The High Court in Kampala has thrown out an application by businessman Matthew Kanyamunyu to halt his trial in a case where he is accused together with his girlfriend, Cynthia Munwangari of killing Kenneth Akena, a social worker.
Kanyamunyu asked court to halt the trial to enable him conclude the plea bargain process he has started with the office of the Director of Public Prosecutions, having gone through the Acholi justice system, locally known as Mato Oput.
However, on Monday morning, Justice Stephen Mubiru ruled that he could not let the trial stall because of the traditional justice system that Kanyamunyu entered into.
“The traditional justice system is not a justification for halting trial. It(Mato Oput) is ambiguous and opaque that if your rights are violated, you are not protected by the rules of procedure,” the judge said.
Justice Mukiibi said there is no way the traditional justice system is interlinked with the criminal justice system in terms of testing the offender’s version of the story as it is with the criminal system where there is cross-examination of witnesses.
The judge also noted that whereas the traditional justice system is a good system of dispute resolution and bringing about peace and harmony in blood-related communities, there is no way it can be lifted from Acholi and be applied many kilometres away in Kampala where the crime was committed from.
“It(Mato Oput) is ideal for people living together and are related by blood since it prevents revenge and inter-tribal wars . How then do we transplant the system from the local community to a crime committed many kilometres away,” the judge questioned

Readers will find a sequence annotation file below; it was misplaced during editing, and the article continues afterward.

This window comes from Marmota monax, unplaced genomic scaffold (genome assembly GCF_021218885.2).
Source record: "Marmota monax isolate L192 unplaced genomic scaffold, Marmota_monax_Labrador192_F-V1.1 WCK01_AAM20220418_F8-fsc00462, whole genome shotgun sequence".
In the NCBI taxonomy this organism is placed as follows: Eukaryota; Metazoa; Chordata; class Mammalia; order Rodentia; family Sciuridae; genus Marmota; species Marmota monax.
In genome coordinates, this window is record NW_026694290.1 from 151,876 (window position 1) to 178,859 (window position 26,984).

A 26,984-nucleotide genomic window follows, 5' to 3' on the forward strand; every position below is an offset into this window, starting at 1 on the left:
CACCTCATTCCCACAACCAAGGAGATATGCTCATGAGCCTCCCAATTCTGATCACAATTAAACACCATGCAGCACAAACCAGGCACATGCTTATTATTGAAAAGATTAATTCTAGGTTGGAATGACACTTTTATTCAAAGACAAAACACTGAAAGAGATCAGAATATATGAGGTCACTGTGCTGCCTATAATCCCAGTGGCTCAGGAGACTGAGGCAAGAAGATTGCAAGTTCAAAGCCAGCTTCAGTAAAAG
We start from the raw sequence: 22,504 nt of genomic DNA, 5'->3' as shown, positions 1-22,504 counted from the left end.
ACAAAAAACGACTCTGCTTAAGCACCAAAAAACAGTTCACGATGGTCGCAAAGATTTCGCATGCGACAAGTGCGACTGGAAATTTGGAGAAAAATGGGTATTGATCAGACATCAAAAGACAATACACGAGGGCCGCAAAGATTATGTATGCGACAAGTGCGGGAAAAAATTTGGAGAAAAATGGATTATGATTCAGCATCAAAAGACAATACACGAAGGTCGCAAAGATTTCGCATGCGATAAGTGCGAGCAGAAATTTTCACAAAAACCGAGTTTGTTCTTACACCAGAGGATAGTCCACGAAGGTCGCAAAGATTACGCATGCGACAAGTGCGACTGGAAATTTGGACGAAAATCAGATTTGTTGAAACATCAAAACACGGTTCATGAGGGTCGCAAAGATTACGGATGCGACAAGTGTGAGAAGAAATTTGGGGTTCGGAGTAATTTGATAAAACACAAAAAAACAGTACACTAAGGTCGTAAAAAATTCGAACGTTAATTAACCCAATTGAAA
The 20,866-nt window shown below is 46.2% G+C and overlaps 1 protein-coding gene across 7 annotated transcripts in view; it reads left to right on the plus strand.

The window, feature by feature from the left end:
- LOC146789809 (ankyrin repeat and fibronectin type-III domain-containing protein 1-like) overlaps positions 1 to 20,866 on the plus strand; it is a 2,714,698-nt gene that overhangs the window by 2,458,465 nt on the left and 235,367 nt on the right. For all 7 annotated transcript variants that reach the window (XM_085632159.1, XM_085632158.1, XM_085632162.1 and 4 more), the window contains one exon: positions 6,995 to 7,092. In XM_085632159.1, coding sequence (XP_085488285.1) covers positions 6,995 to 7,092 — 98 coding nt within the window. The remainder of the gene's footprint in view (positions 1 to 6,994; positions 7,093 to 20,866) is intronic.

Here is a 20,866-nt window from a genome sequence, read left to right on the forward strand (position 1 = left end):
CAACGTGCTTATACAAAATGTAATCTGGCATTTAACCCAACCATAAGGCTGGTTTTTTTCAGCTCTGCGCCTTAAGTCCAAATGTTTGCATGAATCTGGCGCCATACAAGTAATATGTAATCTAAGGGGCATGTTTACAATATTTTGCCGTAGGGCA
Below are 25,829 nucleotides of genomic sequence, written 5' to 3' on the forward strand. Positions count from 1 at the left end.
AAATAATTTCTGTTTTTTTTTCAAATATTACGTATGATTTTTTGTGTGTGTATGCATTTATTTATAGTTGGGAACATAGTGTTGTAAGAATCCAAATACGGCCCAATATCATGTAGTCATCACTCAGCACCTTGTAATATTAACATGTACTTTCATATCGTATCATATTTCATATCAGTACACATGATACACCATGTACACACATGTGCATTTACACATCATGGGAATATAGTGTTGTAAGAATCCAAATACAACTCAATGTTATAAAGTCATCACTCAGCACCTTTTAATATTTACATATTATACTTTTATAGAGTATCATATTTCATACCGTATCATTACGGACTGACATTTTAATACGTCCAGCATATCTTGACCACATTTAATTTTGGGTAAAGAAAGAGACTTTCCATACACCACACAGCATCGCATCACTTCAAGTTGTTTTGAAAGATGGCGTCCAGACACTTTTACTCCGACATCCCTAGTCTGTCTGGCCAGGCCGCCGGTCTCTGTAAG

He noted that whereas in the Mato Oput system, the offender must admit liability of the crime, in the instant case, Kanyamunyu didn’t indicate in his application to court that he had admitted liability for killing Akena.
Justice Mukiibi noted that whereas plea bargain is allowed in the country’s criminal justice system, it is meant to discuss the punishment to be given to an offender after admitting the crime committed.
He however noted this is not the case with Kanyamunyu’s case.
“Plea bargain can be taken at the time of plea taking. If you change the plea, the next step is to negotiate the punishment to save court’s time. However, once trial beings, the only way to stop it is by change of plea and not plea bargain.’
The judge therefore blasted Kanyamunyu as bringing tactics to delay the case that he said cannot be allowed since the case has dragged on for three years since 2017.
“There is a clear manifestation the case has been on for three years. During this time, we have handled a multiplicity of cases in their hundreds. If I am to allow any adjournment, of this nature, it would be discriminatory. I find this a delay tactic to the case and not meant to ensure justice,” Justice Mukiibi ruled.
He therefore noted the application cannot stand and noted the trial will continue with the cross-examination of the 13th prosecution witness.
Matthew Kanyamunyu, the director Quantum Express Logistics and his girlfriend, Cynthia Munwangari are accused of the murder of Kenneth Akena, a former child rights activist who was shot in November 2016 at Lugogo and died a few hours later at Nakasero hospital from bullet wounds.
However, in September Kanyamunyu opted for Mato Oput, the Acholi justice system where he made a confession to the heinous crime at a meeting presided over by Acholi Paramount Chief David Onen Acana II as a chief witness at the Ker Kwaro Acholi compound.
At the function, a council of six elders cross-examined Kanyamunyu as is required during Mato-Oput but he apologized for what he did.
“It is foolishness that I didn’t know about and I don’t think I will ever comprehend fully the magnitude and that is the reason that I am remorseful and the reason I ask for your forgiveness, understanding and for time for this healing process to begin and time for me to comprehend the magnitude of the tragedy,”Kanyamunyu told the Acholi leaders.
Consequently, he applied to the Director of Public Prosecutions to enter into a plea-bargain agreement, a deal that has not yet finalized as negotiations are still continuing.
A plea bargain is an agreement in a criminal case between the prosecutor and the accused where the latter agrees to plead guilty to a particular charge in return for some concession from the prosecutor.
The accused pleads guilty to the original criminal charge in return for a more lenient sentence.